You have to be careful where you’re like, ‘That Louis C.K.! That rat bastard!’ Know that if we can agree that there are these systems of oppression [then] and we know that they victimize people in different ways.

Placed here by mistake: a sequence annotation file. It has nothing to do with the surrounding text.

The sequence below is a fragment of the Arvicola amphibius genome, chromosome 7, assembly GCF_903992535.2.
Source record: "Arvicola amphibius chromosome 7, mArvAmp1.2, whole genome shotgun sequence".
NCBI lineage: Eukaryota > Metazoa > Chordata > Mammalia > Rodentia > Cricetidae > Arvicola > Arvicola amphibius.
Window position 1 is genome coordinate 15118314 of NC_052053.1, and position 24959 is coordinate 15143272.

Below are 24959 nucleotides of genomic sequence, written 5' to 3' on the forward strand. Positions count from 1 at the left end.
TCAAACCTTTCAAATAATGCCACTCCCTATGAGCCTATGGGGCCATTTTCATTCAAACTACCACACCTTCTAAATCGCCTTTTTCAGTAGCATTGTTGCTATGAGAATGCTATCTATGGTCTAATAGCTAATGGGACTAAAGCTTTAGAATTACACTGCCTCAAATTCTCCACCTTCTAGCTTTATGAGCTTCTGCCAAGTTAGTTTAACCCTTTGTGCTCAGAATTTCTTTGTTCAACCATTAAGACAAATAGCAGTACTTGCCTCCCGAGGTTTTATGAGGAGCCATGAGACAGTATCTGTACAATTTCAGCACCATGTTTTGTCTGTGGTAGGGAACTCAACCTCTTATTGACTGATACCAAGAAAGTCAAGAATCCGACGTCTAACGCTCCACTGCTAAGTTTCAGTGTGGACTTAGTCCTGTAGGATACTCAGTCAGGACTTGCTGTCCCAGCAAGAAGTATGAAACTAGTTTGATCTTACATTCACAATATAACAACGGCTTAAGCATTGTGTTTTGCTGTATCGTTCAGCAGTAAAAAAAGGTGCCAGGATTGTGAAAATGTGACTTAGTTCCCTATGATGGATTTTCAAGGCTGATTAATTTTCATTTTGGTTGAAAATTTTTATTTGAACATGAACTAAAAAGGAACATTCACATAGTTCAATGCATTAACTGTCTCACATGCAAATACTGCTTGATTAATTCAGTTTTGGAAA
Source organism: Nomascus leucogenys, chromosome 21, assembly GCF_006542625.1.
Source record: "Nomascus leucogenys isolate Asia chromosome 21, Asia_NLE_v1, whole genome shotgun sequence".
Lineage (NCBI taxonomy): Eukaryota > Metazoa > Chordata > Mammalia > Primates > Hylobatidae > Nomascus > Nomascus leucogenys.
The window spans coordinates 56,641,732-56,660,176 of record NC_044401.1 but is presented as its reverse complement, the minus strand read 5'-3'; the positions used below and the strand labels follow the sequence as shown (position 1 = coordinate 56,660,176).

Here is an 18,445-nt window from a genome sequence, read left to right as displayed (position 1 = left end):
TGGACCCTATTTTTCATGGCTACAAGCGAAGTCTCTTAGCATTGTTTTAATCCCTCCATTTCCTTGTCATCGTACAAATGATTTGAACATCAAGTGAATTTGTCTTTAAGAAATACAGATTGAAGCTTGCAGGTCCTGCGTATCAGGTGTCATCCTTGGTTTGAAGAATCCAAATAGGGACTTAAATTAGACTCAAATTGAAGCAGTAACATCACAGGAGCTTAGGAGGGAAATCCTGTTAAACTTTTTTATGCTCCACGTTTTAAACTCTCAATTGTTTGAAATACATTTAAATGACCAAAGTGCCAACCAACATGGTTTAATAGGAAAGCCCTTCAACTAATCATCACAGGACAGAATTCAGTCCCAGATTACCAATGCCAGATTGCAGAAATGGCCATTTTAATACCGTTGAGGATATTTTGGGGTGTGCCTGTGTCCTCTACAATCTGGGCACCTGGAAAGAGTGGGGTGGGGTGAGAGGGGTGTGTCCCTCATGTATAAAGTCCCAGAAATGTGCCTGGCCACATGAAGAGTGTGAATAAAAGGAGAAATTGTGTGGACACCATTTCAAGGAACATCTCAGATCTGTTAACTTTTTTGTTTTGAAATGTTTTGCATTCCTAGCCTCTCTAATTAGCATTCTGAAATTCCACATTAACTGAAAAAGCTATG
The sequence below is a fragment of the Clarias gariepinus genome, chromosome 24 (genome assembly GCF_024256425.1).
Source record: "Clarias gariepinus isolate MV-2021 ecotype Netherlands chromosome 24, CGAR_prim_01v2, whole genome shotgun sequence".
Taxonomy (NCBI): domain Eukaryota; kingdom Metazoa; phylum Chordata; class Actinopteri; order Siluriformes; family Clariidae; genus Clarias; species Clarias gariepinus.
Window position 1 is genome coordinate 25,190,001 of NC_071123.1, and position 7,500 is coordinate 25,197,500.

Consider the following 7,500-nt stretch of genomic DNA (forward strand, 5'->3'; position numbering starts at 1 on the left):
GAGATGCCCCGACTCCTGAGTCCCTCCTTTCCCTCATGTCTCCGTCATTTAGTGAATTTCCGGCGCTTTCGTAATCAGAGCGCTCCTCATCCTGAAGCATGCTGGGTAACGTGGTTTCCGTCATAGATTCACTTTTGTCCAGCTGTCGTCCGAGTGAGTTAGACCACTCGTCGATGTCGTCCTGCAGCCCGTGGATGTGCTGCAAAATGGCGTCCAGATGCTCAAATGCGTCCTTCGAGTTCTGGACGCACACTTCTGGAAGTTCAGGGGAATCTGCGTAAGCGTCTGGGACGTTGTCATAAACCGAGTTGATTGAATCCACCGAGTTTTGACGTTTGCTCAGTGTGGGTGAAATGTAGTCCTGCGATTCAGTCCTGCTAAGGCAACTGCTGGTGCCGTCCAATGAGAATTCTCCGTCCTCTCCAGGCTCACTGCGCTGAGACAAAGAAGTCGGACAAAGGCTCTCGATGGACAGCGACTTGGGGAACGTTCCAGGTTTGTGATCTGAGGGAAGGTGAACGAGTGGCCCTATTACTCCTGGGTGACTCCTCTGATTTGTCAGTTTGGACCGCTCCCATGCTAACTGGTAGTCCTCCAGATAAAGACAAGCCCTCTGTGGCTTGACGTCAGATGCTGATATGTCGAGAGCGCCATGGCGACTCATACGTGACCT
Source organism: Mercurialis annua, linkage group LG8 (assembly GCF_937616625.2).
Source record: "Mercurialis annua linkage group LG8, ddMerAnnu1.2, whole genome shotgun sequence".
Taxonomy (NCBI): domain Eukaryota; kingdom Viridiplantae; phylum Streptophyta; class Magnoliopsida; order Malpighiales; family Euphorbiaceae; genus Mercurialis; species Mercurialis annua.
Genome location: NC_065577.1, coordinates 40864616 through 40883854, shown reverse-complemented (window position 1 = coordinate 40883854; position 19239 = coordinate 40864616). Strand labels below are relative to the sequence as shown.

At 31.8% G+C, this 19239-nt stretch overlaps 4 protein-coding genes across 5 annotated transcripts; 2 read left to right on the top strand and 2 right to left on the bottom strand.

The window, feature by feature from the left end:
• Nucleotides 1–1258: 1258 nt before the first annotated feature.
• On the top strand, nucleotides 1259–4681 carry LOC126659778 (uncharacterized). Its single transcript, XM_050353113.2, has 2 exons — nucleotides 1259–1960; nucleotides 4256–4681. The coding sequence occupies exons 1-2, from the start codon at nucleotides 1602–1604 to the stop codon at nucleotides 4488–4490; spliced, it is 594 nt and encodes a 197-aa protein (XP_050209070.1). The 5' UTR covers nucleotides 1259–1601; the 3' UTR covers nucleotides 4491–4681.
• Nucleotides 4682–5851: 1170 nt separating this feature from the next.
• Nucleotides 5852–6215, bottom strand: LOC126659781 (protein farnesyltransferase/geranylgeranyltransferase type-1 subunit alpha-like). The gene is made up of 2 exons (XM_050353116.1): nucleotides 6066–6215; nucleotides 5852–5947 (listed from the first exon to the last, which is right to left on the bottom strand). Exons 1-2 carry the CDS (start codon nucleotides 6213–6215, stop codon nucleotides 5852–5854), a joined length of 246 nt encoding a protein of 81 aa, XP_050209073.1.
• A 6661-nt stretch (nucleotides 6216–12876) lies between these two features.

As Jackson started doing more political material, she wondered, “Am I going to do something about this stuff, or am I going to make jokes about it? So, I got a master’s in public policy, a law degree, and I was like whatevs.” In between motherhood and law school, Jackson still moved to the punches of open mic crowds at bars and solo performance festivals from New York to Los Angeles, and even her own graduate school student association. While Jackson has a complicated relationship with stand up at times, she finds solo performance to be “one hundred billion percent liberating. I never have fear about sharing my truth, provided it’s in service for others and it’s tapping into what is universal for people...I don’t care whether people get it or not right? Like I’m just being me and it’s not doing it to be gratuitous. It’s not done to, “look at me! look at me! look at me!’ The ultimate irony is that it’s all about me, but it is a universal experience and something that I want to share.” ”